The United States, Japan and 10 other countries around the Pacific reached a historic accord to lower trade barriers to goods and services in 40 percent of the global economy.
For the US, the Trans-Pacific Partnership (TPP) agreement opens agricultural markets in Japan and Canada, tightens intellectual property rules to benefit drug and technology firms, and establishes an economic bloc to challenge China’s influence in the region, the Wall Street Journal reported.
President Barack Obama hailed the accord on Monday, saying it would open new markets to American products and set high standards for protecting workers and the environment.
“This partnership levels the playing field for our farmers, ranchers, and manufacturers by eliminating more than 18,000 taxes that various countries put on our products,” Obama was quoted as saying in a statement.
“It includes the strongest commitments on labor and the environment of any trade agreement in history, and those commitments are enforceable, unlike in past agreements.”
He said the TPP would strengthen US relationships with partners and allies in a key region. The deal includes Australia, Brunei, Canada, Chile, Japan, Malaysia, Mexico, New Zealand, Peru, Singapore, the US and Vietnam.
The deal is a victory for Obama, who sees it as boosting economic growth, enhancing competitive industries and binding like-minded Pacific countries at a time when China, which is not a part of the bloc, is adopting a more assertive economic and military posture in the region, the newspaper said.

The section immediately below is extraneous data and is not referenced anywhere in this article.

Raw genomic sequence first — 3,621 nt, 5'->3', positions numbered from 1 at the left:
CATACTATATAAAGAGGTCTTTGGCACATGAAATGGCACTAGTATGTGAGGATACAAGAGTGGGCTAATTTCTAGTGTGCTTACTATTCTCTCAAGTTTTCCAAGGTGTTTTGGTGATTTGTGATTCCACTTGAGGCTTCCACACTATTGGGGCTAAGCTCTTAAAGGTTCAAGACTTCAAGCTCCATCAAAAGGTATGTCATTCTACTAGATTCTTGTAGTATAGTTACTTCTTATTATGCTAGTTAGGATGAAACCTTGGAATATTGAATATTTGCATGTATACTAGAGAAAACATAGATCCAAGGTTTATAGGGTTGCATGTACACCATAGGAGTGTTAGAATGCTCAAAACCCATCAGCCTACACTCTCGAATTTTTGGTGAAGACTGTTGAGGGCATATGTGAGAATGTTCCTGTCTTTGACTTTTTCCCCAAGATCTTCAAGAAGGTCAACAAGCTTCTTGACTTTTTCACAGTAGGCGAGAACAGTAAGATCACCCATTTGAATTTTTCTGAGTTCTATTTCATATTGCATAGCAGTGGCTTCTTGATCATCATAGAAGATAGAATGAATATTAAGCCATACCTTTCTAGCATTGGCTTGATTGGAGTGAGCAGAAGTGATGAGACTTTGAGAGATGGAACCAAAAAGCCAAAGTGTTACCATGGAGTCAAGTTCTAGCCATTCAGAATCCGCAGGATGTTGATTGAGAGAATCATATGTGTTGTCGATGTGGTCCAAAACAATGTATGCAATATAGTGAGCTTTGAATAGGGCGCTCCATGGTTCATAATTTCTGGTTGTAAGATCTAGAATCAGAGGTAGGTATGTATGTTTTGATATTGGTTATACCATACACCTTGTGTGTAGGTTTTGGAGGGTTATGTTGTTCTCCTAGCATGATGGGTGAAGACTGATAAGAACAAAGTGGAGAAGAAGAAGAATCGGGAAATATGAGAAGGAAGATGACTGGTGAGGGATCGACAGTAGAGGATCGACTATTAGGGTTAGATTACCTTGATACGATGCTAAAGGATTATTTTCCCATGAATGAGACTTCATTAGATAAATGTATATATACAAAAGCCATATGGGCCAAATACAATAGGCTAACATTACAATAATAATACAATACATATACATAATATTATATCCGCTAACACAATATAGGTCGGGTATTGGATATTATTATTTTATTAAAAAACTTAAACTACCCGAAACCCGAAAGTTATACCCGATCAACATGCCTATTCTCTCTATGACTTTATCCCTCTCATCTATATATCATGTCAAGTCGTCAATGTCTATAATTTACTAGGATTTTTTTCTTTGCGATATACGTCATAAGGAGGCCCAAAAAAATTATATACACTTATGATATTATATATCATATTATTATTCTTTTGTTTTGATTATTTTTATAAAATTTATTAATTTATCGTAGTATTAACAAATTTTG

The agreement, however, faces a steep challenge in the US Congress, where only a handful of Democrats support Obama’s trade policy, and Republican support is unpredictable in the 2016 election year, according to the report.
The deal, if approved by Congress, will expand the North American Free Trade Agreement launched two decades ago to include Japan, Australia, Chile, Peru and several Southeast Asian nations.
Trade ministers said the TPP would be open to other countries in the future, including potentially China, Reuters reported.
“There is a real opportunity for China to be a part of this,” Malaysian Trade Minister Mustapa Mohamed was quoted as saying.
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